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In the blink of an eye

by Tina Y. Gerber - McCurley

I had the pleasure of taking my oldest granddaughter shopping for her birthday. It brought back memories of raising my two daughters, now mothers themselves, and times spent with my grandparents. In a blink of an eye: I wondered what happened? My granddaughter and I talked, as I drove to Coles Book Store. This was the first of, I hope, many adventures together? I shared stories with her about her Mom and Aunt, of things we did together, and adventures I had with my sisters, when we were growing up.

I shared about so many good things we experienced differently. We had no technology until I reached high school, where then we shared a computer with several other students. We had no internet, and we had to manually change the TV stations on the television set. Most often we were glued to Mister Rogers Neighbourhood, Mister Dress Up, and Saturday Morning Looney Tunes. We watched the Waltons, Charlies Angels, Brady Bunch, Happy Days, and Little House on the Prairie. My favourite, however, was Bonanza, and I also loved Star Trek, and the Twilight Zone. The phone was attached to the kitchen wall, and many used a dial to enter the number, we had no cell phones then. She wants one desperately, as all her friends have them, she's 11. Even though we had no air conditioning, no RV Trailer for travelling, no trips to Disney World and we had limited options during that time, it was the best time to be alive. We had vinyl records, cassettes, and our parents had 8 tracks. We lived with no GPS and no digital distractions of any kind.

Parents let you ride your bike to the video arcade and we had no helmets. We spent morning till dusk outside without parental supervision. While we had very limited options back then, our imaginations ran wild; boredom was a foreign concept to us.

My mother told me stories about when she was growing up. How they were blessed if they got an orange in a stocking at Christmas and a corn doll. Often, they didn't even have shoes, or had holey ones at that. They lived during a severe economic crisis which affected millions of families. Unemployment rates soared, but my family ate off the land, hunted and gardened, and so were provided for. Mother said, basic necessities, like clothing and housing, were scarce. I remember visiting my grandparents and discovering what an outhouse was. I was 6/ 7 years old. While my parents were growing up, they played outside, at games like hopscotch, marbles or hide and seek. School was important, but many children had to drop out, to help support their families. They valued their family like that, so they did this, even though it was a real challenge. My mother won a scholarship to high school but my grandfather said, my mother had to do 'woman's' work around the house.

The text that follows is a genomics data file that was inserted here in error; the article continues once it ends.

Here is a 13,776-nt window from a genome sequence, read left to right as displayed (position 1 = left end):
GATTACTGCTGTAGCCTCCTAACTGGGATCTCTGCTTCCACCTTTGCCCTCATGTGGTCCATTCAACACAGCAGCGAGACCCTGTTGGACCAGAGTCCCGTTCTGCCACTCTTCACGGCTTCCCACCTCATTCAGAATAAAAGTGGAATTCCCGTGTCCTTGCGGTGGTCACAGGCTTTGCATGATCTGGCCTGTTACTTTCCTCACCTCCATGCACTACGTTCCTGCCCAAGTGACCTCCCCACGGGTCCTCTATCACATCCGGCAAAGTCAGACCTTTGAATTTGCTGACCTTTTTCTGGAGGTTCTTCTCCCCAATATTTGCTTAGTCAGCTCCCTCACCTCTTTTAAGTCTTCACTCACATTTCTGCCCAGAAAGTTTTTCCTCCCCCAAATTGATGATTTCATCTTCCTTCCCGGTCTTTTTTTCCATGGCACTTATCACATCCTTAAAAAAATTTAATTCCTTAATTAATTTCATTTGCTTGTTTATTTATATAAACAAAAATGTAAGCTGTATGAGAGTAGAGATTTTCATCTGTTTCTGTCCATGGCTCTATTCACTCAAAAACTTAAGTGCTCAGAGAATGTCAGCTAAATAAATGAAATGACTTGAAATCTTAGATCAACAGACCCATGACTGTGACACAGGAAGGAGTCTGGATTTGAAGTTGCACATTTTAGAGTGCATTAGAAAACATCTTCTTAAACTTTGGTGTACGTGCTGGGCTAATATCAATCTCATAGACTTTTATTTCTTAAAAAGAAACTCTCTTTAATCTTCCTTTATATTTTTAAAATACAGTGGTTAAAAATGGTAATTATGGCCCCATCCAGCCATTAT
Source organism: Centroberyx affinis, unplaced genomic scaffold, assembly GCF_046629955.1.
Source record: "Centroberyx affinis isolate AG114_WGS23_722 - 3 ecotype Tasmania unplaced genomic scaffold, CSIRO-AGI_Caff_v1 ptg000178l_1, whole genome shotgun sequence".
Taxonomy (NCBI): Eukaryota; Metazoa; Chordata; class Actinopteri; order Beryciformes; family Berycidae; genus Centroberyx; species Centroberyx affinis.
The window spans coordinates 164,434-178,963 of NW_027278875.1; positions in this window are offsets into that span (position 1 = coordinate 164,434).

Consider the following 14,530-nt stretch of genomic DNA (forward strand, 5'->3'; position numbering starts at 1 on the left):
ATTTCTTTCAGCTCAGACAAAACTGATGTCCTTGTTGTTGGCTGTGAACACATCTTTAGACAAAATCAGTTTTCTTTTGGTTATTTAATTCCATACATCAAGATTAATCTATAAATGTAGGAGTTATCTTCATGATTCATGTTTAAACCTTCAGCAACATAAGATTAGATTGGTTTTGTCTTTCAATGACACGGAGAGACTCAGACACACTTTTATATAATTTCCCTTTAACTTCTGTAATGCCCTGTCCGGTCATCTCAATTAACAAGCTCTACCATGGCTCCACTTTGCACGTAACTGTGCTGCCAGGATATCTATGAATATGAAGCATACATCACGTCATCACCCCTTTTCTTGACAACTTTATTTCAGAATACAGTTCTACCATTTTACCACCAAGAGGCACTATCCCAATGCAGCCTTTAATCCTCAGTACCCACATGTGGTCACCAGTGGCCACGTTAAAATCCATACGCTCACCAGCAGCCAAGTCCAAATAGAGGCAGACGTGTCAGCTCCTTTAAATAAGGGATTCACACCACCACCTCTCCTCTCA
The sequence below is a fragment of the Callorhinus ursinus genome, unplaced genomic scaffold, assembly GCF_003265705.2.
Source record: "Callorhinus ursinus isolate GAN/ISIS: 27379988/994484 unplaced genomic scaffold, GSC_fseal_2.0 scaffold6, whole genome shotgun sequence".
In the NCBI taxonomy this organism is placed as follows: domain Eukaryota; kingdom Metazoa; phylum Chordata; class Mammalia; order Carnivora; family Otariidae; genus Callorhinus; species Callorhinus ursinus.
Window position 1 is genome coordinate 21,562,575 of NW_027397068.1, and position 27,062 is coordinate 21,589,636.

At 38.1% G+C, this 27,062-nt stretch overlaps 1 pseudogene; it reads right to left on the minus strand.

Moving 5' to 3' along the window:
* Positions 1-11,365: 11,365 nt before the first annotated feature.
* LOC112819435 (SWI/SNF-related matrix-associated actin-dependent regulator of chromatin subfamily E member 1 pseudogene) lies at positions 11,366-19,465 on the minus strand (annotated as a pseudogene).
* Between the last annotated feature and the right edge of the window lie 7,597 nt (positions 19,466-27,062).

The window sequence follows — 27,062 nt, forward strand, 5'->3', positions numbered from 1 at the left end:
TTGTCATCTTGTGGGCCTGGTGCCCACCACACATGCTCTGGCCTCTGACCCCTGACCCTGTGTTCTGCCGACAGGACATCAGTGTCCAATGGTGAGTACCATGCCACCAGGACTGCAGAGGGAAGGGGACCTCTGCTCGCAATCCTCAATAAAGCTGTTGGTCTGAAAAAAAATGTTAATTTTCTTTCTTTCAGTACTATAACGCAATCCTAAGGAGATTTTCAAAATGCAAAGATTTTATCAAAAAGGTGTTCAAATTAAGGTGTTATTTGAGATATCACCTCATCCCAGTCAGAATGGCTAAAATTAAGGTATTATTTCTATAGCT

I believe the generation today, and over the last twenty years, has been affected by a lack, partly because there are no more prayers in school. There has been a steep drop in Church attendance, as an outflow, depriving them of this extremely unexplored experience. Many congregations are aging, as a there is a huge techno/cultural prompt to shift the inexperienced away from mainline Christian denominations. They don't know what they don't know, and so are unaware of what this diminished respect or compassion for the older generations is doing to their future. There is virtually no shame or modesty, consequently, less honesty in their emerging culture today. Interaction has become more about an end goal instead of valuing the legitimate needs of real people. It's all about me, me, me.

It would not be a bad thing, if we continue to learn from the tried and true experiences of parents, and grandparents. They are living treasure, holding proof of the value of valuing God, others and respect for the substance gathered through many years of living.

In Prov. 16:31 it says, “Gray hair is a crown of glory on people who have lived good lives. It is earned by living right.” ERV

Time marches on, as it tends to do! It's full of seasons of both regrets and gratitude. I am thankful for the experiences and I understand life is a gift, and every day is a choice to pass it's blessings on. It all goes so fast. We should all value the gifts placed within the lives of those who have come before.

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